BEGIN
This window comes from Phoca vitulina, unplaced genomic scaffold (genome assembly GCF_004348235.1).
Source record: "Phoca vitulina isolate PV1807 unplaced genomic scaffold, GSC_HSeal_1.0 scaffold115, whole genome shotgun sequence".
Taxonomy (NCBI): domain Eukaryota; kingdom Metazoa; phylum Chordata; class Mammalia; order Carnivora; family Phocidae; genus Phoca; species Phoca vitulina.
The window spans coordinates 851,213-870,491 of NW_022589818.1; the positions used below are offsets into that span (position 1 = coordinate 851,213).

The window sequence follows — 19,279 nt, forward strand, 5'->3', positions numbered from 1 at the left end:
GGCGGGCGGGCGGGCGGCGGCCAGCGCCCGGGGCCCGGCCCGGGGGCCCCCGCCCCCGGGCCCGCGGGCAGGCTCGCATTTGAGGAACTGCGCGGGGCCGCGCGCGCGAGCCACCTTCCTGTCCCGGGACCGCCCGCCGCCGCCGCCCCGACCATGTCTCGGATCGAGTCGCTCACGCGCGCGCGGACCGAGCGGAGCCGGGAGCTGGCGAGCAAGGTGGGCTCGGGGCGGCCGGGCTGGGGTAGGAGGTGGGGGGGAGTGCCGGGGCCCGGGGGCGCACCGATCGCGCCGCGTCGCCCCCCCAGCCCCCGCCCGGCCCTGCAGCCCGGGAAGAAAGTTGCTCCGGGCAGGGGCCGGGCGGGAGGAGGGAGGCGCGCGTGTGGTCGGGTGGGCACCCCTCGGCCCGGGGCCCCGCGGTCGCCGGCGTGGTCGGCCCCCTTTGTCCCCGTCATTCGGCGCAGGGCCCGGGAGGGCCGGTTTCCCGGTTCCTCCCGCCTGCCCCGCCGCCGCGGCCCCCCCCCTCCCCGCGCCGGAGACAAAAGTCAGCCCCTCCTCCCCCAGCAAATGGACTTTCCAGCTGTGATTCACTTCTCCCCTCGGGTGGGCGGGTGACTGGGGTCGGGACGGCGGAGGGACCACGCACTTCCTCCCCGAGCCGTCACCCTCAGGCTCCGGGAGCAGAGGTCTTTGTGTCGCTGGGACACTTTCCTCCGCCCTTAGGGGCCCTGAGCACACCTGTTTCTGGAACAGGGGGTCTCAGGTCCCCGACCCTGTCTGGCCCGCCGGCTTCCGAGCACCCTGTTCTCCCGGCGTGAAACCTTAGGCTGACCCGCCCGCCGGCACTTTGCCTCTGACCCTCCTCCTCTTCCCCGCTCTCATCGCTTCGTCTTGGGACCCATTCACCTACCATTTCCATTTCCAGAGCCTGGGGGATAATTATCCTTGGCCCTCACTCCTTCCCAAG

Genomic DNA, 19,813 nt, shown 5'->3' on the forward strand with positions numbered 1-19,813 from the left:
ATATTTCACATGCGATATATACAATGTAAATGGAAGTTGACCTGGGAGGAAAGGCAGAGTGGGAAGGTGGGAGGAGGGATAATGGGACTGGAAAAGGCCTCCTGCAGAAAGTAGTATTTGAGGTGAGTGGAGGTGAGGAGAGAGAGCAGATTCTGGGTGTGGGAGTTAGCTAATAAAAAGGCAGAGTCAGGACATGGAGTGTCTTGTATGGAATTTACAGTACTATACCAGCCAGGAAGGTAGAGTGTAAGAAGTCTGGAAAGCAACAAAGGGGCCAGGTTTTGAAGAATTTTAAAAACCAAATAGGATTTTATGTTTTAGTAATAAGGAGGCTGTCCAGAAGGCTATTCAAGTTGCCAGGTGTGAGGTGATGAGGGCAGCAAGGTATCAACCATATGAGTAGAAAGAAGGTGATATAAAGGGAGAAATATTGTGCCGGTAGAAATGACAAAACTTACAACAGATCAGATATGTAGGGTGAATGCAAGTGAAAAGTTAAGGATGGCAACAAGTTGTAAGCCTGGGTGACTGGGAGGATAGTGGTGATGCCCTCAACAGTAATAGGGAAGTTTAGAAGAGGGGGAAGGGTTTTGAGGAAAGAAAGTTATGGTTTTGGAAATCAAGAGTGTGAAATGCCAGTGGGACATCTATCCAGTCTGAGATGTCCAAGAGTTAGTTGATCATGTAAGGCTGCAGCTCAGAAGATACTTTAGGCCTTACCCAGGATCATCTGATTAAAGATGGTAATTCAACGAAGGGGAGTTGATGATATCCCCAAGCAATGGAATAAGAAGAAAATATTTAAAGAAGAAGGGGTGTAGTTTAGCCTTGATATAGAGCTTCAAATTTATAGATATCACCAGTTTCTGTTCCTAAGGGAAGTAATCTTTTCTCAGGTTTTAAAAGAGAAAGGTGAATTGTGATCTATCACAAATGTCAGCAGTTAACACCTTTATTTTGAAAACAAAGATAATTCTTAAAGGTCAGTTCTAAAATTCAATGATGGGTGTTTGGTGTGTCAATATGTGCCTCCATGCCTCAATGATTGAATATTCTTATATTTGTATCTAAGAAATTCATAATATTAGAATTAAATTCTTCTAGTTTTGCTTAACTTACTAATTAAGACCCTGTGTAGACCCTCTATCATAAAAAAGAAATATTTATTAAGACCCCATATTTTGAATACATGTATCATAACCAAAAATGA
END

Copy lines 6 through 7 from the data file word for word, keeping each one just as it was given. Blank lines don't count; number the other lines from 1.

GGCGGGCGGGCGGGCGGCGGCCAGCGCCCGGGGCCCGGCCCGGGGGCCCCCGCCCCCGGGCCCGCGGGCAGGCTCGCATTTGAGGAACTGCGCGGGGCCGCGCGCGCGAGCCACCTTCCTGTCCCGGGACCGCCCGCCGCCGCCGCCCCGACCATGTCTCGGATCGAGTCGCTCACGCGCGCGCGGACCGAGCGGAGCCGGGAGCTGGCGAGCAAGGTGGGCTCGGGGCGGCCGGGCTGGGGTAGGAGGTGGGGGGGAGTGCCGGGGCCCGGGGGCGCACCGATCGCGCCGCGTCGCCCCCCCAGCCCCCGCCCGGCCCTGCAGCCCGGGAAGAAAGTTGCTCCGGGCAGGGGCCGGGCGGGAGGAGGGAGGCGCGCGTGTGGTCGGGTGGGCACCCCTCGGCCCGGGGCCCCGCGGTCGCCGGCGTGGTCGGCCCCCTTTGTCCCCGTCATTCGGCGCAGGGCCCGGGAGGGCCGGTTTCCCGGTTCCTCCCGCCTGCCCCGCCGCCGCGGCCCCCCCCCTCCCCGCGCCGGAGACAAAAGTCAGCCCCTCCTCCCCCAGCAAATGGACTTTCCAGCTGTGATTCACTTCTCCCCTCGGGTGGGCGGGTGACTGGGGTCGGGACGGCGGAGGGACCACGCACTTCCTCCCCGAGCCGTCACCCTCAGGCTCCGGGAGCAGAGGTCTTTGTGTCGCTGGGACACTTTCCTCCGCCCTTAGGGGCCCTGAGCACACCTGTTTCTGGAACAGGGGGTCTCAGGTCCCCGACCCTGTCTGGCCCGCCGGCTTCCGAGCACCCTGTTCTCCCGGCGTGAAACCTTAGGCTGACCCGCCCGCCGGCACTTTGCCTCTGACCCTCCTCCTCTTCCCCGCTCTCATCGCTTCGTCTTGGGACCCATTCACCTACCATTTCCATTTCCAGAGCCTGGGGGATAATTATCCTTGGCCCTCACTCCTTCCCAAG

Genomic DNA, 19,813 nt, shown 5'->3' on the forward strand with positions numbered 1-19,813 from the left: